"A lot of them were really surprised. For once, I felt like I belonged. I'd always felt like an outcast, just somebody hanging around the locker room with a Cosmos uniform. But now, after starting a few games, I feel good about my future."
"That one play showed his creativity and his future," Mazzei said.
In his first league start -- against defending-champion Chicago -- Gee marked Gordon Hill, the Sting's high-scoring forward. After being guarded tightly all evening, Hill reportedly turned to one of the Cosmos and said, "Who is that kid? He's tough."
Gee has had to be tough. After an illustrious career at Oakland Mills High School, Gee was drafted in 1980 by the Minnesota Kicks in the first round, the second pick overall. The Cosmos, who passed over him with the No. 1 pick, later acquired the rights to him. Gee decided to skip college -- he had a scholarship at North Carolina -- to play with the then-NASL champions, and had plenty of time to second-guess that decision while sitting on the bench for more than two years.
"There have been some really depressing times -- at least once a week when I had to call my parents," Gee said. "I kept thinking that if I didn't play this year, I might be in bad shape."
Gee might still be sitting if it handn't been for Alberto, the veteran Brazilian sweeper, who convinced him in preseason to switch from forward to fullback.
"He has speed, the physique and the attitude to play the position well," said Mazzei. "Once in a while, he looks lost, like he's trying to find his girl friend in the stands. But he'll steady with experience. He's very coachable, very humble."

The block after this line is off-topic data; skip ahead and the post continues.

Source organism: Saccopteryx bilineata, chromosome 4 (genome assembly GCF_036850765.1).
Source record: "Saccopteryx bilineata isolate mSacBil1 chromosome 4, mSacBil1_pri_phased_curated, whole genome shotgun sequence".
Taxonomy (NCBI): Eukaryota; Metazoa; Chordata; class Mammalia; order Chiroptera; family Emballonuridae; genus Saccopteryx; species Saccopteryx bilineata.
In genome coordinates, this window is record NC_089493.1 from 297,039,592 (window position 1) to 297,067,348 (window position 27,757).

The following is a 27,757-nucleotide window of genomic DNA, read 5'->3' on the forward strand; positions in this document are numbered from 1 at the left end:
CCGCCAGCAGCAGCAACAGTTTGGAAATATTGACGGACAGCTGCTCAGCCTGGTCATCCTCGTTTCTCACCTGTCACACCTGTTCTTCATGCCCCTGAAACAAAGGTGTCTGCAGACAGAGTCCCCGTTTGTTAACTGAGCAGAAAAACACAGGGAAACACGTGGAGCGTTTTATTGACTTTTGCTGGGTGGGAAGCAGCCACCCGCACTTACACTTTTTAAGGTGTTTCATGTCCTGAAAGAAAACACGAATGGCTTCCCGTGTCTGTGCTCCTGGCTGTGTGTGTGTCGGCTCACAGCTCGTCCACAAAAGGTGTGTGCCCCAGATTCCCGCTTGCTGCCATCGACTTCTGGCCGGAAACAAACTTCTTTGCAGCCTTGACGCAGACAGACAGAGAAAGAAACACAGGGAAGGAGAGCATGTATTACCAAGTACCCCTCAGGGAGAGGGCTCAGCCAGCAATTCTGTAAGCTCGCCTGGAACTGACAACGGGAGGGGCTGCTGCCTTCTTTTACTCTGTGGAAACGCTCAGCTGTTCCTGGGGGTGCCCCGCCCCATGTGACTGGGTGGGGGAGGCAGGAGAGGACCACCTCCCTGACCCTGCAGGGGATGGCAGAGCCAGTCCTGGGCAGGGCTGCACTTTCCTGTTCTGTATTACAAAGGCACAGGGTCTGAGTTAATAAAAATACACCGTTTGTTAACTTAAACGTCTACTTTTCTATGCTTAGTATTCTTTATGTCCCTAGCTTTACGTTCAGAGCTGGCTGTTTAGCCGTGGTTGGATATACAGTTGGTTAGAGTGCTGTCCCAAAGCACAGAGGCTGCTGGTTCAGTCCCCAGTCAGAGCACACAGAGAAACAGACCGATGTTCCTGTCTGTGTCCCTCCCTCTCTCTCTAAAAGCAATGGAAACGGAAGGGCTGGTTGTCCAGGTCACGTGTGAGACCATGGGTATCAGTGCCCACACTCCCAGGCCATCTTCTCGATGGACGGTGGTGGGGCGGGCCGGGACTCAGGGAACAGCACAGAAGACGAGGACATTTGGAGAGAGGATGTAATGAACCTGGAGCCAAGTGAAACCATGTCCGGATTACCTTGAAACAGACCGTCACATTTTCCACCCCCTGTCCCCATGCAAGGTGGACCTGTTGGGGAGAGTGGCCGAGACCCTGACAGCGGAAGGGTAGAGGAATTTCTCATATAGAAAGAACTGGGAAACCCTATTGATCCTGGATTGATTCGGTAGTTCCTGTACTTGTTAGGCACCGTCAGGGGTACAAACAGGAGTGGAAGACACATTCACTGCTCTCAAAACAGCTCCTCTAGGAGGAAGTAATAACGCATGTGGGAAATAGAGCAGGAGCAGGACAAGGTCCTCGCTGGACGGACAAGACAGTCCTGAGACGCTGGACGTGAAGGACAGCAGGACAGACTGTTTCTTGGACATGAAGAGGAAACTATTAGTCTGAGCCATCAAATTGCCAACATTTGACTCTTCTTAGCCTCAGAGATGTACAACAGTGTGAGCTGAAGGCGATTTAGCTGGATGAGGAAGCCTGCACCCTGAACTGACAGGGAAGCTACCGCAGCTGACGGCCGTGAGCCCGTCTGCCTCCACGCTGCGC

Gee's success has resulted in more popularity than at any time since his days at Oakland Mills. Many of the questions he gets concern being the only black American in the NASL.
"I feel proud," Gee said, "but I don't like any Jackie Robinson comparisons. I'm a pioneer of sorts, but it shouldn't be taken too far.
"I've done several black talk shows and I'd like to come back to Washington and talk to some of the city kids who might be interested in soccer. I realize I have a responsibility to promote the game, and I realize the significance of my playing."
Gee's success may influence more black teen-agers to play soccer, as Arthur Ashe's success in tennis a decade ago encouraged black youngsters to try the game.
Soccer in America still is largely a middle- to upper-middle-class sport played in the suburbs. Columbia's traveling team for boys 16 years old and under has seven blacks who play regularly. But soccer is painfully slow in gaining acceptance in the black communities.
"It's important for any American, especially a black American, to do well now in the league," said former Diplomat Gary Darrell, who is from Bermuda, "because we don't know whether the league will fizzle or not. But it may be asking too much of Darryl, at this important stage of his development as a player, to be that kind of role model."
Said Mazzei: "Everybody's cheering for Darryl. It is a very important mission."